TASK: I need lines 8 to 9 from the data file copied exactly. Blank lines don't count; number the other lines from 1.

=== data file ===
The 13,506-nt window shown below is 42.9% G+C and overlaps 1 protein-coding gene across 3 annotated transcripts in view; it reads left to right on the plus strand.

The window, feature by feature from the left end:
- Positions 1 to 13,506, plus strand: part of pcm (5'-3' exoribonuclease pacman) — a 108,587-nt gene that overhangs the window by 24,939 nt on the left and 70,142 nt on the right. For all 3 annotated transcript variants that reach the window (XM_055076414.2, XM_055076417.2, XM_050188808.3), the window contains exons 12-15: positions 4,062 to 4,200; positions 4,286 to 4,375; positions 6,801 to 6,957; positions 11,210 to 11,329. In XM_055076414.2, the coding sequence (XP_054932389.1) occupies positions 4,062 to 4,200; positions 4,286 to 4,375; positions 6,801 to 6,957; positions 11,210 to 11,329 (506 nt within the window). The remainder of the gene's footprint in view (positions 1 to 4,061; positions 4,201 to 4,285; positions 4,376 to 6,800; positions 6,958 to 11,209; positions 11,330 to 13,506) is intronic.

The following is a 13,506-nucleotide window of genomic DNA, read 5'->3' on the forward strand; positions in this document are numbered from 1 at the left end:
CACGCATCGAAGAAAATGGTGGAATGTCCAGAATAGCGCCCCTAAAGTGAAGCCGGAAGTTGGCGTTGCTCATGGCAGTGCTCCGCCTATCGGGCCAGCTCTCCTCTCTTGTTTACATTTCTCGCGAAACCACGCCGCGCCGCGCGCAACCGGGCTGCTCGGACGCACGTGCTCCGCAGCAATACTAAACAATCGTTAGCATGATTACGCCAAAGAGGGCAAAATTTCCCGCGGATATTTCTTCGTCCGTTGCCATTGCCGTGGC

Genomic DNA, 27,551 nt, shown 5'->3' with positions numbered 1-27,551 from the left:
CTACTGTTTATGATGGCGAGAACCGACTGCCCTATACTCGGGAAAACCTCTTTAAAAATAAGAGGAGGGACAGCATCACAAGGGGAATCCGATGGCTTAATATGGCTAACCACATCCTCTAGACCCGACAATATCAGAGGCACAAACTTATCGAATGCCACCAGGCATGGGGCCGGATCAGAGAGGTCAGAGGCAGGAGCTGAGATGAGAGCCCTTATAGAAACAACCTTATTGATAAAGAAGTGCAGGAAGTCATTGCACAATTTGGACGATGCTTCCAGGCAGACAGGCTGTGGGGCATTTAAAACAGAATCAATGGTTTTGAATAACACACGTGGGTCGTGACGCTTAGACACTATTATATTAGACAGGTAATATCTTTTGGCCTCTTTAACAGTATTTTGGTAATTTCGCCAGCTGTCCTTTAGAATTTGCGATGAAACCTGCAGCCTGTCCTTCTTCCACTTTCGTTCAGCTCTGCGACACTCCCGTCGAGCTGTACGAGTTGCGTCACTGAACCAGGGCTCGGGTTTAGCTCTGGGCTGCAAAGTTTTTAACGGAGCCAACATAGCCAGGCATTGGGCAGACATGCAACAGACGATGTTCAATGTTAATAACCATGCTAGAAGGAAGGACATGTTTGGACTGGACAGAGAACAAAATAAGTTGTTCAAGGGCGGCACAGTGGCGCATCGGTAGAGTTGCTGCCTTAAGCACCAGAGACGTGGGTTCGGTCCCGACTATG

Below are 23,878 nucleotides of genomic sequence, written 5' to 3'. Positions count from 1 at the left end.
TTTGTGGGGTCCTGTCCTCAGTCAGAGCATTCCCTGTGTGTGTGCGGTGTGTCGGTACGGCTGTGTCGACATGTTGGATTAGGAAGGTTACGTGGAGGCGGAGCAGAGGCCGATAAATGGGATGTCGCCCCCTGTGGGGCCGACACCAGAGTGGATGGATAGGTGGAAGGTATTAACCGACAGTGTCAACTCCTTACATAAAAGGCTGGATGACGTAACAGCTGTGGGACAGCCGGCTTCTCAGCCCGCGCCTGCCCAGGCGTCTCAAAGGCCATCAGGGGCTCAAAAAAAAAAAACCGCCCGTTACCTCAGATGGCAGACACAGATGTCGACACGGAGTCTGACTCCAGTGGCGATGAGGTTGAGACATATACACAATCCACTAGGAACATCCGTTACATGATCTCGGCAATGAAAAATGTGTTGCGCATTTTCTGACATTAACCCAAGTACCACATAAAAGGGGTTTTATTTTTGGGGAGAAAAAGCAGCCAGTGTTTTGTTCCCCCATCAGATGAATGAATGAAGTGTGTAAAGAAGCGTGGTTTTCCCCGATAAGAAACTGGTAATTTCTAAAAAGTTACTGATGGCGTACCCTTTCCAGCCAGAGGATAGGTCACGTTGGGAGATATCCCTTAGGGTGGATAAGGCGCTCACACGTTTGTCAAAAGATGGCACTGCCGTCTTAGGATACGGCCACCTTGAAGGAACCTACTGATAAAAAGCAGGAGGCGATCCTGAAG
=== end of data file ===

Below are 23,878 nucleotides of genomic sequence, written 5' to 3'. Positions count from 1 at the left end.
TTTGTGGGGTCCTGTCCTCAGTCAGAGCATTCCCTGTGTGTGTGCGGTGTGTCGGTACGGCTGTGTCGACATGTTGGATTAGGAAGGTTACGTGGAGGCGGAGCAGAGGCCGATAAATGGGATGTCGCCCCCTGTGGGGCCGACACCAGAGTGGATGGATAGGTGGAAGGTATTAACCGACAGTGTCAACTCCTTACATAAAAGGCTGGATGACGTAACAGCTGTGGGACAGCCGGCTTCTCAGCCCGCGCCTGCCCAGGCGTCTCAAAGGCCATCAGGGGCTCAAAAAAAAAAAACCGCCCGTTACCTCAGATGGCAGACACAGATGTCGACACGGAGTCTGACTCCAGTGGCGATGAGGTTGAGACATATACACAATCCACTAGGAACATCCGTTACATGATCTCGGCAATGAAAAATGTGTTGCGCATTTTCTGACATTAACCCAAGTACCACATAAAAGGGGTTTTATTTTTGGGGAGAAAAAGCAGCCAGTGTTTTGTTCCCCCATCAGATGAATGAATGAAGTGTGTAAAGAAGCGTGGTTTTCCCCGATAAGAAACTGGTAATTTCTAAAAAGTTACTGATGGCGTACCCTTTCCAGCCAGAGGATAGGTCACGTTGGGAGATATCCCTTAGGGTGGATAAGGCGCTCACACGTTTGTCAAAAGATGGCACTGCCGTCTTAGGATACGGCCACCTTGAAGGAACCTACTGATAAAAAGCAGGAGGCGATCCTGAAG